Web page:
Re: [OPE-L] Chavez: President of Turkey?

From: Dogan Goecmen (Dogangoecmen@AOL.COM)
Date: Fri Dec 29 2006 - 09:37:25 EST

I do not know who is more popular in Turkey. What I can say from my  
observations is that many people in Turkey turn away from islamic parties just  
because they did not keep their promisses in particular with regard to enhancing  
the living standards of poor people. Which islamic and other right wing party  
ever came into power they implemented neoliberal policies. The gap between the  
rich and the poor gets bigger and bigger. The system of mutual support among  
islamic people takes place against the will of islamic ruling classes. In 
Turkey  the islamic bourgeosie is meanwhile a monopoly bourgeosie. Again from my  
oberservations I know that many people like the anti-imperialism and walfare  
policies embodied by Chavez. This is however not to say that leftwing 
movement  improves its influences. For this it is spilit into hundreds of fractions, 
being  not able to mobilise even its traditional basis. In short, Despite 
this, in  short, Chavez is very popular in Turkey in particular among the poor and 
 working classes independently from their religious belives. Subcommandante  
Marcos is popular in Turkey too. But his popularity limited to the leftwing  
groops. Differing from him Chavez is popular among ordinary people who try to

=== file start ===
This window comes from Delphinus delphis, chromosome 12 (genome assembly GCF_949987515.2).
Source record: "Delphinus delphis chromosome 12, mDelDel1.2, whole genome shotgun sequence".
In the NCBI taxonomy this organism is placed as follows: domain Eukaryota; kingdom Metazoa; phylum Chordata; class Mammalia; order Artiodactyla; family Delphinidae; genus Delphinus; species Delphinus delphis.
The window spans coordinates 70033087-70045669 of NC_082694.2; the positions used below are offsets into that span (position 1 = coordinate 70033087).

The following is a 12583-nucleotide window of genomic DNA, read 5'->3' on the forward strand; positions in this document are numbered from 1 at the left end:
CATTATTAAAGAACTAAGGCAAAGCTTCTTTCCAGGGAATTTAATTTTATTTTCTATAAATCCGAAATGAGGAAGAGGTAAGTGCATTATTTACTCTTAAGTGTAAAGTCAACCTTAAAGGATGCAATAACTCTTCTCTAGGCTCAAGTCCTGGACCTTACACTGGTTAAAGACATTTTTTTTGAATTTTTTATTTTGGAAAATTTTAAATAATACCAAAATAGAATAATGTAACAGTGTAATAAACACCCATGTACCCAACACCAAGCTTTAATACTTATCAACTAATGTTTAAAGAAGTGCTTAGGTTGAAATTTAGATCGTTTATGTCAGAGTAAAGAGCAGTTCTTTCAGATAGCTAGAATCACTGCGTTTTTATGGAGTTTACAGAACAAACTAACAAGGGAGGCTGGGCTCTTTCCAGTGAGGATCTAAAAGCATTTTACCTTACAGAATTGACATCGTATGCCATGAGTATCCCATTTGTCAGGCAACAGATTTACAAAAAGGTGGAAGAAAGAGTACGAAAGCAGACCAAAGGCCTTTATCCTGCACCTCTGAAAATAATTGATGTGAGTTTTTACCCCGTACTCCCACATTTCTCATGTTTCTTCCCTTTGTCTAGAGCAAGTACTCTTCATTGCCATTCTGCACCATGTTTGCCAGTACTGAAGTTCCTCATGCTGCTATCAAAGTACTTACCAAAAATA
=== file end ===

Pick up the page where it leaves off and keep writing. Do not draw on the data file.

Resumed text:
get their everyday lives somehow organised. It is not by chance that every  
interview, paper and statement of Michael Lebowitz is translated into Turkish  
not later than within two days.
The aim of my email was (because I can follow the debates in Turkey from  the 
original sources) to inform our discussion group about an interesting  
phenomena and in doing so to provide an additional window to the world  politics.
In einer eMail vom 29.12.2006 15:05:58 Westeuropäische Normalzeit schreibt  

> Chavez  was one of the few names refered to by the people. Some  of
>  the people  asked said sponteniously: *I wish Hugo Chavez could become 
> Turkey's  president.*
Thanks for the explanation.   

I guess it's not surprising under the  circumstances you describe that some
replied by declaring wistfully their  preference for Chavez.  After all, he 
has a
large and growing reputation  internationally and is looked towards with hope
by much of the Left.  I would  be somewhat surprised, though, if Chavez was
currently more popular in  Turkey than Sheikh Sayyed Hassan  Nasrallah.
There is much that many in  Turkey should find appealing about Nezrallah:
for instance,  Hezbollah's  military success this past summer against Israel  
aggression and their effort to build a popular front by reaching  out to both 
religious and non-religious  Shiite, Sunni, Christian, and Druze communities 
opposition to the US backed  government.  The reports from recent 
demonstrations in Lebanon  are very encouraging in this regard: indeed, it 
commonplace for people to  wear the symbols of clothing associated with 
divergent tendencies and  communities as an expression of this desire for 
and genuine  self-determination.  Hezbollah also has an excellent reputation 
poor  communities of  providing social services  to the poor independently of
the state.  I would think that all of  this would be very appealing  to many
Turkish communities,  no?
In solidarity,  Jerry


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